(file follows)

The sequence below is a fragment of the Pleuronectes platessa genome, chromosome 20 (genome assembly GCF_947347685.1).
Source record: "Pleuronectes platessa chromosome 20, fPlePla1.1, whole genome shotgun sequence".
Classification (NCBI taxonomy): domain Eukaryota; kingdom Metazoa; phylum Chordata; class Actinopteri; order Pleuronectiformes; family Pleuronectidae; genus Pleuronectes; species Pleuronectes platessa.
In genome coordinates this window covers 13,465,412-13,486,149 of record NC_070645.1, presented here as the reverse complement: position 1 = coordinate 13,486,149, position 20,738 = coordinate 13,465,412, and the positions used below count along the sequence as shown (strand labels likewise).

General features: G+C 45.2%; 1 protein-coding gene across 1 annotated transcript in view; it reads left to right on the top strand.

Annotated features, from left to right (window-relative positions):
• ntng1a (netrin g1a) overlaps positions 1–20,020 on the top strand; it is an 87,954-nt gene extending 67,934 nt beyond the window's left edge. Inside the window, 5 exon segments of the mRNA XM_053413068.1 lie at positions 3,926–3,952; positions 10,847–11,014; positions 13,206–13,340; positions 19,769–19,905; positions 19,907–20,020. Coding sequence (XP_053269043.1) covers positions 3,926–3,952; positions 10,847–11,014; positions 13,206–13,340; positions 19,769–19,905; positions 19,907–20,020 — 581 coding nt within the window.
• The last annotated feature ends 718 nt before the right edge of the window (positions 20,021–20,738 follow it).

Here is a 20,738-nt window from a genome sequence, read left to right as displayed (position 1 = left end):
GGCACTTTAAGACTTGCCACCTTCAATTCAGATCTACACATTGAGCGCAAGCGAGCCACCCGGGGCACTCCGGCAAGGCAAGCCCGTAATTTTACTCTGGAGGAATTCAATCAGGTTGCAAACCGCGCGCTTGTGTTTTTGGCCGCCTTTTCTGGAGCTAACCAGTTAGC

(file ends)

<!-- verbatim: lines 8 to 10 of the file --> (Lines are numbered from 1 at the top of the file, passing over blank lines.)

• The last annotated feature ends 718 nt before the right edge of the window (positions 20,021–20,738 follow it).

Here is a 20,738-nt window from a genome sequence, read left to right as displayed (position 1 = left end):
GGCACTTTAAGACTTGCCACCTTCAATTCAGATCTACACATTGAGCGCAAGCGAGCCACCCGGGGCACTCCGGCAAGGCAAGCCCGTAATTTTACTCTGGAGGAATTCAATCAGGTTGCAAACCGCGCGCTTGTGTTTTTGGCCGCCTTTTCTGGAGCTAACCAGTTAGC